Levin read my little essay, and apparently it infuriated him quite a bit. For he then proceeded to get on Twitter (which I don’t have and don’t care to have) and denounce me, although his real target continues to be Earl Ijames and the existence of black Confederates. In particular, he takes aim at the Confederate service of Weary Clyburn, asserting that Clyburn was never actually or technically a member of a Confederate unit.
Here is an access link to the Twitter comments by Levin:
I will not attempt to get into a shouting match with Kevin Levin—Earl’s research and the work of others on this topic stands on its own merit. I have, however, briefly touched on the subject in my book, The Land We Love: The South and Its Heritage:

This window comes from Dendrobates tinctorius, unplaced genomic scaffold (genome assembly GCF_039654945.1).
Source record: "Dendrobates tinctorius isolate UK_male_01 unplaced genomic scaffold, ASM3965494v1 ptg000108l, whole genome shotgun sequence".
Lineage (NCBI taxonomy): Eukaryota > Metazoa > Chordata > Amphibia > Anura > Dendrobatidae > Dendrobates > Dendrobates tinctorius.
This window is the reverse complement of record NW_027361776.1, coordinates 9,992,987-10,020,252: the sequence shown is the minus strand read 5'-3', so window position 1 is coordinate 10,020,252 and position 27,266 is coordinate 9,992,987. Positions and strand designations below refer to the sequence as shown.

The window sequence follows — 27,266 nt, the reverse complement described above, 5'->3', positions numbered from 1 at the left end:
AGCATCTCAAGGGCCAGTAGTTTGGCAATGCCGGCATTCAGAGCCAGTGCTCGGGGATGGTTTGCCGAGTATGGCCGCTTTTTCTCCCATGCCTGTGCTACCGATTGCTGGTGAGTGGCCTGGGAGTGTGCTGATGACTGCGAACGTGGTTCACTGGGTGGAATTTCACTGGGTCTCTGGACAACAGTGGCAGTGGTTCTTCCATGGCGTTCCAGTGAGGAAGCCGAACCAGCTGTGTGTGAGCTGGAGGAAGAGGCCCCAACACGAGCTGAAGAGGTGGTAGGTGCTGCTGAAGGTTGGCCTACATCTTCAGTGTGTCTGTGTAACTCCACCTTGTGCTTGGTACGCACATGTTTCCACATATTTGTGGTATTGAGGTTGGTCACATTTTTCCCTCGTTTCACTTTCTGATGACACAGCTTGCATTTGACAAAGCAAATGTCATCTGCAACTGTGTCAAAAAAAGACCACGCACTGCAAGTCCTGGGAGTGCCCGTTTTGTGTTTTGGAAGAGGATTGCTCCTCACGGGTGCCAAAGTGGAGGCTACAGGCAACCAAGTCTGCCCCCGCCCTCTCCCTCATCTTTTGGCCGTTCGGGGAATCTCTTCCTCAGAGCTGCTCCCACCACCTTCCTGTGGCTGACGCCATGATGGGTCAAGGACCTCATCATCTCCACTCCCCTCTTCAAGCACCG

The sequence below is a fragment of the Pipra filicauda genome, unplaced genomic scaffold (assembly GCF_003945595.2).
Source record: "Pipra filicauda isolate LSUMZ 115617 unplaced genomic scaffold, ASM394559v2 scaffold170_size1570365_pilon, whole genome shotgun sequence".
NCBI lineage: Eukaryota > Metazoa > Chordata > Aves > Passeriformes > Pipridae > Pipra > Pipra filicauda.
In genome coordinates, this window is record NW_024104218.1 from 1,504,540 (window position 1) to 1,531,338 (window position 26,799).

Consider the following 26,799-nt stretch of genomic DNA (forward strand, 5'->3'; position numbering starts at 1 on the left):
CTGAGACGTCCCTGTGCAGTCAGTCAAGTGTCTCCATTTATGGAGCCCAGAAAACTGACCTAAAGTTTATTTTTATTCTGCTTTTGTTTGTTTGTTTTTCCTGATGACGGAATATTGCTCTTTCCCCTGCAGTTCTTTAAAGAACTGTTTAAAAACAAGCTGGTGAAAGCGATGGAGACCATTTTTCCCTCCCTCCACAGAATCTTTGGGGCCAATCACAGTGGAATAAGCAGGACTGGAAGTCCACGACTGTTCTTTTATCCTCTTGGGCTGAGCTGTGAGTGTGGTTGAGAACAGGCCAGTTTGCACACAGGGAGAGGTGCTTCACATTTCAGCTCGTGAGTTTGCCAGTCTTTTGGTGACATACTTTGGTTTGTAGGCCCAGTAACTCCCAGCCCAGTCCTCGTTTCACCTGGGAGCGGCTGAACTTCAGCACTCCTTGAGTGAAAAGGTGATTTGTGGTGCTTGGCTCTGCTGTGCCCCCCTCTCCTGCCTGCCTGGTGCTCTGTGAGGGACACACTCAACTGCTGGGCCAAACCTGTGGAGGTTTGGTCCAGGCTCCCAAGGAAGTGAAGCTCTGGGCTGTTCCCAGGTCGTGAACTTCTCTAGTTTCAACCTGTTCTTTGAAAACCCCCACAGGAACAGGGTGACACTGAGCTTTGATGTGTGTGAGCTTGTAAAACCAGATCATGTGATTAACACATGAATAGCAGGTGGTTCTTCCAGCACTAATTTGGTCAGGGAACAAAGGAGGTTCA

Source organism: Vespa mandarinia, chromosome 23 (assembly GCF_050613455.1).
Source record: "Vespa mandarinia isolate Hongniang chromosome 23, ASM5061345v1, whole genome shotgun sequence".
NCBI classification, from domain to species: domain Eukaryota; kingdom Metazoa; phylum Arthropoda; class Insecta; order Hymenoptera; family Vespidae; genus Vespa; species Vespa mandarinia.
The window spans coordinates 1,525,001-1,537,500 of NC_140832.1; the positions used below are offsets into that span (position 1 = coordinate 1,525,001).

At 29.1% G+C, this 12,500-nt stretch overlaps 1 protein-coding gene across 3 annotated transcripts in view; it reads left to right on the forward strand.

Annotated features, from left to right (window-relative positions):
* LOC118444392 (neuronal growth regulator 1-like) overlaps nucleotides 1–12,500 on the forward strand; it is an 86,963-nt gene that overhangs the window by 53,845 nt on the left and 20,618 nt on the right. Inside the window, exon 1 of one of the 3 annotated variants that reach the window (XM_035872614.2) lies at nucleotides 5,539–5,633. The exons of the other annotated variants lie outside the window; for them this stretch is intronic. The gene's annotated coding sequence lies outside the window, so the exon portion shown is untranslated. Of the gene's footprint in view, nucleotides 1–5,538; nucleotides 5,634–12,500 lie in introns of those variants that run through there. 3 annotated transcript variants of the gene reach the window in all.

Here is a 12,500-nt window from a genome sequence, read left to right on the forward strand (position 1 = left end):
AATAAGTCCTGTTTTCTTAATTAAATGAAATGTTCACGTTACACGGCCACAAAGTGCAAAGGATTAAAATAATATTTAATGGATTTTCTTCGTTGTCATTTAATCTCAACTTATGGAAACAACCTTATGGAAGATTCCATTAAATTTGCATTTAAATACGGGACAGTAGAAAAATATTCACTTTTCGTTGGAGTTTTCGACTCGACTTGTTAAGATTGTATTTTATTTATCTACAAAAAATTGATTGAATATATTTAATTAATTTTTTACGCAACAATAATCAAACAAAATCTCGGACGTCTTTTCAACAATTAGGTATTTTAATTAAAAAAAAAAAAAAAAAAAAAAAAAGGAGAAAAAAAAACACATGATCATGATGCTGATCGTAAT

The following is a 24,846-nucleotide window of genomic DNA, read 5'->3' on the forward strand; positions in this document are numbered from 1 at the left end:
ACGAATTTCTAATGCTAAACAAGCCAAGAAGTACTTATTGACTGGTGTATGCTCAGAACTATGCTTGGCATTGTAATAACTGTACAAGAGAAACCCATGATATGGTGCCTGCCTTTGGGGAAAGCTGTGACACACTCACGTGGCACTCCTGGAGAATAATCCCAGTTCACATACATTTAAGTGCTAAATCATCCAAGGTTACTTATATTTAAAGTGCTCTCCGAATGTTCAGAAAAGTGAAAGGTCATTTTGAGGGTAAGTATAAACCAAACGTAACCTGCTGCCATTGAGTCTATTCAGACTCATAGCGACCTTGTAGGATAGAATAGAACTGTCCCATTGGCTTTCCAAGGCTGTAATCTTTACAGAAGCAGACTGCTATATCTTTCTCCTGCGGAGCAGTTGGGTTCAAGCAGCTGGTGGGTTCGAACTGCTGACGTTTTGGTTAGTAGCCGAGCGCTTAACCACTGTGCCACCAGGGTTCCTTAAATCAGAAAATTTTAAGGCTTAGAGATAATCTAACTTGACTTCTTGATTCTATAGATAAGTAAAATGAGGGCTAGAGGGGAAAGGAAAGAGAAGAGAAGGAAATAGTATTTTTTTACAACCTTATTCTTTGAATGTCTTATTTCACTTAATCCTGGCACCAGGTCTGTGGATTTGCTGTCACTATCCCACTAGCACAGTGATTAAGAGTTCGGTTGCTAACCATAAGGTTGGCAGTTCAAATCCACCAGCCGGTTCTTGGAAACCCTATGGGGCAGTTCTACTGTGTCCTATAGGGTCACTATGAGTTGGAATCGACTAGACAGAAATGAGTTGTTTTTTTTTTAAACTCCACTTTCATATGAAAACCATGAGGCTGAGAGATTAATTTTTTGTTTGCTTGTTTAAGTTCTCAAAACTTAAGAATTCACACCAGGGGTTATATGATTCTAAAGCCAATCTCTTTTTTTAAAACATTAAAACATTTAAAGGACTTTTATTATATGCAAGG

Late in the conflict (March 13, 1865) the Confederate government authorized the formation of black military units to fight for the Confederacy, with manumission to accompany such service. According to several research studies (see Ervin Jordan, Jr. Black Confederates and Afro-Yankees in Civil War Virginia. University of Virginia Press, 1995; Charles Kelly Barrow, J. H. Segars, and R. B. Rosenburg, Black Confederates, Pelican Publishing, 2001), thousands of black men fought for the Confederacy, perhaps as many as 30,000. Despite the earlier declarations of some Deep South states, would a society ideologically committed to preserving in toto the peculiar institution as the reason for war, even in such dire straits, have enacted such a measure? Did the thousands of black men who fought for the Confederacy believe they were fighting for slavery? [The Land We Love, p. 14]